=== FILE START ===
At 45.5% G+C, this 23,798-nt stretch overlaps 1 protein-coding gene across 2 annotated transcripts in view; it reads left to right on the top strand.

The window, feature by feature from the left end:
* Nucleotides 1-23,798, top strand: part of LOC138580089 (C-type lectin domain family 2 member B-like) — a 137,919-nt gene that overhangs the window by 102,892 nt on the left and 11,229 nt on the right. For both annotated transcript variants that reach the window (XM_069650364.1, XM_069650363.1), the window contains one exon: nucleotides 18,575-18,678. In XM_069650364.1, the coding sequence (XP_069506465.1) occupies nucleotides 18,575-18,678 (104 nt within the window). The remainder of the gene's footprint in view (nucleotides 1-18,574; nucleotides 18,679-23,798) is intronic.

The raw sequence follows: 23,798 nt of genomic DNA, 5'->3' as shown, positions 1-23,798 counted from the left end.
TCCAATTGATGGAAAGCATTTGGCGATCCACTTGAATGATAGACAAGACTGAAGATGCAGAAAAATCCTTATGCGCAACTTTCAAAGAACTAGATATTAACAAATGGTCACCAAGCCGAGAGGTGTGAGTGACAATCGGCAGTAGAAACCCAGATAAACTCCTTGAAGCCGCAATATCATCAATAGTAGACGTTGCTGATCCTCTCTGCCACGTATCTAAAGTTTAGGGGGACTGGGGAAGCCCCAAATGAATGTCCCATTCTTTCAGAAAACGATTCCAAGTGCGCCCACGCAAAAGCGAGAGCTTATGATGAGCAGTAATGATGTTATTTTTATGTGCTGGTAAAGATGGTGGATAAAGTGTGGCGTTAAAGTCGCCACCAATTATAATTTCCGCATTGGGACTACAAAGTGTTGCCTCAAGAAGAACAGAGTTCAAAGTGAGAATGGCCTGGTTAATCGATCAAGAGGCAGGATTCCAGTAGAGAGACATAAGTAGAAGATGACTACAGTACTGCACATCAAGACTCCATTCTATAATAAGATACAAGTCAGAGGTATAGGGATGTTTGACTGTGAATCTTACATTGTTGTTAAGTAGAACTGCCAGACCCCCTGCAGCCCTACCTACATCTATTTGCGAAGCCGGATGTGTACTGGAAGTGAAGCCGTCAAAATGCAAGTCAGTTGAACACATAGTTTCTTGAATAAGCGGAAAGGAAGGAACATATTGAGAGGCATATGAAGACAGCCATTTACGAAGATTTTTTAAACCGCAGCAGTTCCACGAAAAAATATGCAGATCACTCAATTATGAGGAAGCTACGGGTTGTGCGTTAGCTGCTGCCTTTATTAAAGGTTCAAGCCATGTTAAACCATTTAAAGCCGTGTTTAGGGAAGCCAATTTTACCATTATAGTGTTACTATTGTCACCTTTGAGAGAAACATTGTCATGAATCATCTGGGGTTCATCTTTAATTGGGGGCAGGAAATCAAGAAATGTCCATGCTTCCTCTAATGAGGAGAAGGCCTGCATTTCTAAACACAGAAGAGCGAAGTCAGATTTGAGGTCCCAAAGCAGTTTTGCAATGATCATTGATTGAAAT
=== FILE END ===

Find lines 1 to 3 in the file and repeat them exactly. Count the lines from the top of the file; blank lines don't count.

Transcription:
At 45.5% G+C, this 23,798-nt stretch overlaps 1 protein-coding gene across 2 annotated transcripts in view; it reads left to right on the top strand.

The window, feature by feature from the left end:
* Nucleotides 1-23,798, top strand: part of LOC138580089 (C-type lectin domain family 2 member B-like) — a 137,919-nt gene that overhangs the window by 102,892 nt on the left and 11,229 nt on the right. For both annotated transcript variants that reach the window (XM_069650364.1, XM_069650363.1), the window contains one exon: nucleotides 18,575-18,678. In XM_069650364.1, the coding sequence (XP_069506465.1) occupies nucleotides 18,575-18,678 (104 nt within the window). The remainder of the gene's footprint in view (nucleotides 1-18,574; nucleotides 18,679-23,798) is intronic.